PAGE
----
Awareness brings us to the question of consciousness. It is perhaps the single most fascinating and mysterious phenomenon in the universe yet. Popper (1983) conjectured it has to do with disappointed expectations: we often do not even know we had a particular expectation until it is disappointed. For example, if you go up a flight of stairs and reach the end, thinking there is one more step, you will become acutely aware that there isn’t one and of your disappointed expectation. More broadly speaking, consciousness seems to have to do with error correction. (Error correction generally plays a central role in Popperian epistemology, not just when it comes to consciousness.) I have given the example (2020c) of learning to ride a bike as a child. Initially, you are acutely aware of every little movement you make: steering, keeping your balance, pedaling, etc. The process may be a bit overwhelming at first. Your mind evolves many new ideas for how to develop this new skill. Most of them won’t do the trick, but some variants happen to improve your abilities. Over many iterations, your ideas about how to ride a bike further improve. And as they do — i.e., as you correct errors — you become less aware of riding your bike. After riding thousands of miles, you won’t even know anymore how you do it. You just do it.
I believe disappointed expectations will play an essential role in any good upcoming explanation of consciousness, but they do not strike me as sufficient (or even necessary). Whenever you sit down, close your eyes, and observe the thoughts that pop into consciousness, not all of them have to do with disappointed expectations. Some of them are merely memories, for example. However, we do know that all of them are ideas — be they descriptive, argumentative, or explanatory — and they all have the appearance of design. We never seem to be aware of any “junk” ideas, although our minds must contain many of them at any given moment because of imperfect replication. Therefore, I conjecture that a necessary condition for something to pop into consciousness is that it be sufficiently — by some yet-to-be-determined criterion — adapted.
Maybe part of a mind is like a brewing soup of ideas, some of which manage to bubble up here and there. Those may be our conscious thoughts. When competition between ideas is especially fierce, and the soup goes through some turbulent times, it “boils,” and many ideas bubble up to the top, demanding urgent attention and occupying our thoughts. Maybe further development of this theory would explain anxiety.
Perhaps consciousness takes snapshots of the soup to examine ideas that have bubbled up far enough. Or perhaps it only ever looks at a single instance of an idea at a time. That could be why we are not aware of replication.
I hinted above that the neo-Darwinian theory of the mind sheds light on how people evolved. For more on that, read my book (2020c), which contains a much more detailed account of the theory generally. Here I will only mention briefly that the explanation involves something very similar to the RNA-World Hypothesis occurring in a single one of our ancestors’ minds. I conjecture that a genetic mutation resulted in a self-replicating idea in that ancestor’s mind. Once he invoked that idea, it replicated and created an idea pool, which kickstarted the first instance of mental evolution.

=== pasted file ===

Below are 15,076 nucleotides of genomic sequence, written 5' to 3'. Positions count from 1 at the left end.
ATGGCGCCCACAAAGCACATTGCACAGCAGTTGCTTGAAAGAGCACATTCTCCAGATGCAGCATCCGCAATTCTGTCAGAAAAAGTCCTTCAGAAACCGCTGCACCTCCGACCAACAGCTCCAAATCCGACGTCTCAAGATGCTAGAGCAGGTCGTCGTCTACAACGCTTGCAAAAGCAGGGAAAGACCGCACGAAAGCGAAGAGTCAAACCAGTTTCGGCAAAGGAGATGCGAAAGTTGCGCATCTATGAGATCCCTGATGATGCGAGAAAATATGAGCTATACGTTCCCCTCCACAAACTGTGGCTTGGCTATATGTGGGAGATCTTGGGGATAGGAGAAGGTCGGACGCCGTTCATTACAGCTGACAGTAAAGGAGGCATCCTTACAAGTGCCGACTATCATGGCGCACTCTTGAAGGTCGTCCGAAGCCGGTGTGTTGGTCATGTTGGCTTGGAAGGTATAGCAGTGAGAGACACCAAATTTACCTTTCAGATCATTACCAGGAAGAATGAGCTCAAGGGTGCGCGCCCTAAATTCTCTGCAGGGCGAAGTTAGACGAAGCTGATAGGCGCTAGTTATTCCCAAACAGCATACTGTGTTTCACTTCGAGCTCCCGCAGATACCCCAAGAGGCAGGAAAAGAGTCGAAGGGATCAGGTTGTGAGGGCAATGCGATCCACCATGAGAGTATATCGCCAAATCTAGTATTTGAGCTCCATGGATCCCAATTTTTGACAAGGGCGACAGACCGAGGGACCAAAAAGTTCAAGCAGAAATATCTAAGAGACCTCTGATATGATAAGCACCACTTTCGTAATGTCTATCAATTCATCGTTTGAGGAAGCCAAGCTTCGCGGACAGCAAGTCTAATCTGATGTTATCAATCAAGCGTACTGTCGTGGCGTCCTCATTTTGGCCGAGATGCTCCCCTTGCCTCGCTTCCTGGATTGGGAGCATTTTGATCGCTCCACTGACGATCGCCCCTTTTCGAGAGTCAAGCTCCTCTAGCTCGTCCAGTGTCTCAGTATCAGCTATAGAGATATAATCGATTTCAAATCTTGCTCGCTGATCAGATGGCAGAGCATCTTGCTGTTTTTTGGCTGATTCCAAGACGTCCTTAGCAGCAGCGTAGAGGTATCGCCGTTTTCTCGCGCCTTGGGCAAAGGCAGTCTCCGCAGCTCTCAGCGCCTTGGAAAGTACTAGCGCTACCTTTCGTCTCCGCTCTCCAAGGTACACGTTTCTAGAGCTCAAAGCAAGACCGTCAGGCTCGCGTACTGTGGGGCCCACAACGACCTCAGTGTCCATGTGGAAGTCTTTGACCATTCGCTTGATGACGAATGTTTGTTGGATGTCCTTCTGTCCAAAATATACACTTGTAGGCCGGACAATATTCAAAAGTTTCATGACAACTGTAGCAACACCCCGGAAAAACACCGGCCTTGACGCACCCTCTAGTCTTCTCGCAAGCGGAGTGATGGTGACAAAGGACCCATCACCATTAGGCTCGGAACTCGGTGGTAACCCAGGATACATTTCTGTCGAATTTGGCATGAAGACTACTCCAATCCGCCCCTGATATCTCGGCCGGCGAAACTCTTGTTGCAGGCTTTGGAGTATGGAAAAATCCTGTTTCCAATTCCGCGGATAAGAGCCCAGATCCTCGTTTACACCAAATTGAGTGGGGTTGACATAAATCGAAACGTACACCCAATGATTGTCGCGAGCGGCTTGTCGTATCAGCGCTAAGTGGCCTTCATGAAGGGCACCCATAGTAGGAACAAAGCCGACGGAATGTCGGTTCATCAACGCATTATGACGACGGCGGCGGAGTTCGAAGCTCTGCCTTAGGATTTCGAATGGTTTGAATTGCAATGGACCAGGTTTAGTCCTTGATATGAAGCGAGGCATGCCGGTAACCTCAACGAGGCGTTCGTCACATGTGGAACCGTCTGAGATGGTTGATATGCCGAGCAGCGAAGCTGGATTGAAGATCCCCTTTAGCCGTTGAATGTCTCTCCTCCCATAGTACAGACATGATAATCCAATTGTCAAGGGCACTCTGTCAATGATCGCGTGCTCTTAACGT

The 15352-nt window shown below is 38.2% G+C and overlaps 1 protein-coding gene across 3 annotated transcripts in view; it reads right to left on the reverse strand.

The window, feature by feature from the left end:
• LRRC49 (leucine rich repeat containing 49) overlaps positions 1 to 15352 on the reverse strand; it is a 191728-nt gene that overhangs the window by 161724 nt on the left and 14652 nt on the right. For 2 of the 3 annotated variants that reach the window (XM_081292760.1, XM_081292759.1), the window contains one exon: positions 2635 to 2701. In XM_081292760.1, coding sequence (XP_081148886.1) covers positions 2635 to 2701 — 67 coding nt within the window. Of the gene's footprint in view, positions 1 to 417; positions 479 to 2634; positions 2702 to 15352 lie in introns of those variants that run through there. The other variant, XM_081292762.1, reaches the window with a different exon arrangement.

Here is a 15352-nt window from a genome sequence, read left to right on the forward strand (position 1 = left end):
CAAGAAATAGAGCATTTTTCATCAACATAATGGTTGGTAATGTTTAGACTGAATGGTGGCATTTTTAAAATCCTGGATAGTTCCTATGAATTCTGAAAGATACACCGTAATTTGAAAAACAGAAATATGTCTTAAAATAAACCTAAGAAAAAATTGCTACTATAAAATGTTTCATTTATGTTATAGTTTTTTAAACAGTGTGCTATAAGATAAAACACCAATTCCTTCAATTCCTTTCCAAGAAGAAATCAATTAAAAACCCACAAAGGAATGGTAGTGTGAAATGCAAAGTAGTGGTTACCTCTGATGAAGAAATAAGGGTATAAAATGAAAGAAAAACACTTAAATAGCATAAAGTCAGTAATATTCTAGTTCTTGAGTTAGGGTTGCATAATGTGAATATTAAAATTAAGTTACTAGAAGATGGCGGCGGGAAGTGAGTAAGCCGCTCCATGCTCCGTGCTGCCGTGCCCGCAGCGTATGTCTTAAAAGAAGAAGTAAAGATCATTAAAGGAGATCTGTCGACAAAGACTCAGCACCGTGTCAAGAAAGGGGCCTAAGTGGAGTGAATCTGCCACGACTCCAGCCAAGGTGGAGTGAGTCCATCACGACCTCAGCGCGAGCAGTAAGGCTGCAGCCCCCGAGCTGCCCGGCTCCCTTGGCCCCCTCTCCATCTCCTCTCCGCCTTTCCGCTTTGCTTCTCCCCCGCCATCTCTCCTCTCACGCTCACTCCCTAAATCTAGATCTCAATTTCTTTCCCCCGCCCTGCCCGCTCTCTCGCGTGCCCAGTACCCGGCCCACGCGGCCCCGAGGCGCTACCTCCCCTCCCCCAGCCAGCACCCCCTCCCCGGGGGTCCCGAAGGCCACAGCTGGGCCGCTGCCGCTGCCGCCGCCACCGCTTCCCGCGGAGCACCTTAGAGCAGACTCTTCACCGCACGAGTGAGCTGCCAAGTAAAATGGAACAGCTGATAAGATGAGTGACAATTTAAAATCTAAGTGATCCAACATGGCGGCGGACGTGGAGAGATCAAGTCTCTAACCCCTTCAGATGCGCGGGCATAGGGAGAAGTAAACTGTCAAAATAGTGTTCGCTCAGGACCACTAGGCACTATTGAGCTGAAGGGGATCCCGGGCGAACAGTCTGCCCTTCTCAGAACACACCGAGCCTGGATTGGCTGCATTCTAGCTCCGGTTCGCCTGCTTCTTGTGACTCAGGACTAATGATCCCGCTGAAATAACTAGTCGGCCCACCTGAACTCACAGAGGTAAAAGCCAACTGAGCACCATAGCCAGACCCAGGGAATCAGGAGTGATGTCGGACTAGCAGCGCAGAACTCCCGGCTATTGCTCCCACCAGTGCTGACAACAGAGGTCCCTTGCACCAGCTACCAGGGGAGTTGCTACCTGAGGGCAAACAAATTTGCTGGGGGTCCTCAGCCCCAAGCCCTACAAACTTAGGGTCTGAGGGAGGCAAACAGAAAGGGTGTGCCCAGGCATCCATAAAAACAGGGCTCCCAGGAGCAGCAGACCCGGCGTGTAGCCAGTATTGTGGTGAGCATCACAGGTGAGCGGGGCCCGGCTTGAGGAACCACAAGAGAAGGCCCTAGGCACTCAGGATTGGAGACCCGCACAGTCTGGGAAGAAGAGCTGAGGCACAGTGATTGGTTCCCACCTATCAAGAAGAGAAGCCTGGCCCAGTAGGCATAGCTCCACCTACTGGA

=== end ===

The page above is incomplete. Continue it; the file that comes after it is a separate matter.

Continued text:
The theory is incomplete because it doesn’t explain consciousness. I suggest that as the next problem to work on. I conjecture that consciousness is software that can be written like any other software and that, due to computational universality, it can run on any existing universal computer. But whatever the case, we will need the neo-Darwinian theory of the mind — or something like it — to explain the mind and build AGI.
Only time (and criticism) will tell whether there is something to this theory. As a solution to the problems I laid out above, I think it works well. All I am doing is taking neo-Darwinism seriously. And all I ask is that you do the same — and help the theory spread.
- Dawkins, Richard. 2016. The Selfish Gene. Oxford: Oxford University Press. Apple Books.
- Deutsch, David. 2012. The Beginning of Infinity: Explanations that Transform the World. New York: Penguin Press.
- Hackethal, Dennis. 2020a. A Conversation with William Paley. https://gumroad.com/l/a-conversation-with-william-paley.
- Hackethal, Dennis. 2020b. “A Window on Intelligence, with Dennis Hackethal.” Do Explain with Christofer Lövgren. https://soundcloud.com/doexplain/11-a-window-on-intelligence-with-dennis-hackethal. Released March 21, 2020.
- Hackethal, Dennis. 2020c. A Window on Intelligence: The Philosophy of People, Evolution, and Software — and Its Implications. Cupertino: self-published. Amazon.
- Hoeppner, Ella. 2020. “Theories of AGI.” Artificial Creativity with Dennis Hackethal. https://soundcloud.com/dchacke/15-theories-of-agi. Released July 1, 2020.
- Paley, William. 1813. Natural Theology; Or, Evidences of the Existence and Attributes of the Deity, Collected from the Appearances of Nature. United Kingdom: J. Faulder.
- Peacock, Emily. 2014. “Why do peacocks have such unusual tail feathers?” September 14, 2014. Accessed on July 19, 2020. https://sites.psu.edu/siowfa14/2014/09/14/why-do-peacocks-have-such-unusual-tail-feathers/.
- Popper, Karl. 1983. Objective Knowledge: An Evolutionary Approach. Oxford: Oxford University Press.
- WebExhibits. n.d. “Why are peacock feathers colored? (interference).” Accessed July 19, 2020. http://www.webexhibits.org/causesofcolor/15C.html.